Cerebellar ataxia in Hypothyroidism
EDITOR-I read with interest the case report by Krishnan,et
al(1)describing a rather unusual manifestation of
hypothyroidism.Hypothyroidism is a common endocrine disorder but patients
with severe hypothyroidism can present with unusual manifestations(2) and
the authors mentioned about cerebellar ataxia as a presenting syndrome(1).
Acquired cerebellar ataxia has been described in hypothyroidism and is
typically reversible by thyroid replacement therapy(3,4).Cerebellar
degeneration in hypothyroidism with raised antithyroid antibodies is
thought to be immune mediated(3).
I describe a male 54-years old patient who presented recently with a few
weeks' history of dysarthria and severe limb and truncal ataxia.He also
had horizintal nystagmus.There was no other motor or sensory nerological
findings.There was no past history of cerebrovascular (CVA)episodes but he
had history of coronary artery disease(CAD).A possible CVA in the vertebro
-basilar territory or a posterior cranial fossa lesion was suspected.A CT-
brain scan was normal.His echocardiogram and carotid vascular studies were
both normal.All his baseline investigations were normal.MR-brain scan also
failed to show any posterior fossa pathology and both cerebellam were
healthy.A thyroid function test(TFT) showed a free T4 of 2.5pmol/L and his
TSH was >35mu/L.as there was no other explanation for his cerebellar
signs it was a reasonable assumption that his ataxia was 'hypothyroidism'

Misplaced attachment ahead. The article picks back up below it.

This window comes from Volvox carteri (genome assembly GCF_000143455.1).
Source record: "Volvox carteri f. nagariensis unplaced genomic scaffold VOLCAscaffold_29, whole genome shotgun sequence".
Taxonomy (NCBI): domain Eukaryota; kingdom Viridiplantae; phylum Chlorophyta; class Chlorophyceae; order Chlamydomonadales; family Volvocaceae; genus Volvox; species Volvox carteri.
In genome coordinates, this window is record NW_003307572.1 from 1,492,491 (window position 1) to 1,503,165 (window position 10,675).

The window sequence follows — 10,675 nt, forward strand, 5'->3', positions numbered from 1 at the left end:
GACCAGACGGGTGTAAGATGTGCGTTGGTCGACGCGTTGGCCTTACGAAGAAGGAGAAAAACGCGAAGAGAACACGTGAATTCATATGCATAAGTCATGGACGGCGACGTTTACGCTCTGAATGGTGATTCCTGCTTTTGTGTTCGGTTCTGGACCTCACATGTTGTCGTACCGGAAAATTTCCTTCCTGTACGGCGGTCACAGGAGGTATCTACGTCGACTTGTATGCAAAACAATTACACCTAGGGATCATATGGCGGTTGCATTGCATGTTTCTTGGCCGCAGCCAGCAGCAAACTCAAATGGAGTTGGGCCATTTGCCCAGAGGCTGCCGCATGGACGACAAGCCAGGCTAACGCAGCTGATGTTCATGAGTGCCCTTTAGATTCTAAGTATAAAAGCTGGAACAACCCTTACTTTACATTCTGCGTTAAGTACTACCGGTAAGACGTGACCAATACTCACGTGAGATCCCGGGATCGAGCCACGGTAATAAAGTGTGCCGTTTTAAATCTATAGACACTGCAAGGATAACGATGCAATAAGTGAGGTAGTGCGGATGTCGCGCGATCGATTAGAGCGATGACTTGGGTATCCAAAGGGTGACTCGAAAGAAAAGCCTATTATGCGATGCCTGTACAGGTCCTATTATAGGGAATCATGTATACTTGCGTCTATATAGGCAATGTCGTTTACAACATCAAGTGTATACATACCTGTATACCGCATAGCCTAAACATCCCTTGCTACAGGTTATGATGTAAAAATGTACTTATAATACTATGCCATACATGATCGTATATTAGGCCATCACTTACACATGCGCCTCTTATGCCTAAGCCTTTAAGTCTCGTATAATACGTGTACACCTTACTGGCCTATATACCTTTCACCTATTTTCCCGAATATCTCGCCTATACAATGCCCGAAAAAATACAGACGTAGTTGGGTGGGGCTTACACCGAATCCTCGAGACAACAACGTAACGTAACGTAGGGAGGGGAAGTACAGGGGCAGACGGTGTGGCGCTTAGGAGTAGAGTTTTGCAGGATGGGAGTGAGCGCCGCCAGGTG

induced.He was started on thyroxine replacement with careful monitoring of
his TFT and dose adjustment,as he had history of CAD.His improvement has
been slow so far.He is receiving physiotherapy at the stroke unit of this
hospital at the moment.
It is interesting to note that one of six patients in a 1960 paper on
"Cerebellar syndrome in myxoedema" was subsequently found to have
adenocarcinoma(5).I do not suspect that my patient has any such disorder.
1.Krishnan STM,Philipose Z,Rayman G. Hypothyroidism mimicking intra-
abdominal malignancy. BMJ 2002;325:946-47.
2.Westphal SA. Unusual presentations of hypothyroidism. Am J Med Sci
3.Gentilini M,Palmieri M. Myxedematous cerebellar ataxia.Description of a
case. Riv Patol Nerv Ment 1984;105:75-80.
4.Selim M,Drachman DA. Ataxia associated with Hashimoto's disease:
progressive non-familial adult onset cerebellar degeneration with
autoimmune thyroiditis. J Neurol Neurosurg Psychiatry 2001;71:81-87.
5.Quinn N,Barnard RO,Kelley RE. Cerebellar syndrome in myxoedema
revisited: a published case with carcinomatosis and multiple system
atrophy at necropsy. J Neurol Neurosurg Psychiatry 1992;55:616-18.
The patient whose case is described has given his signed informed consent to publication of his case.
Competing interests: No competing interests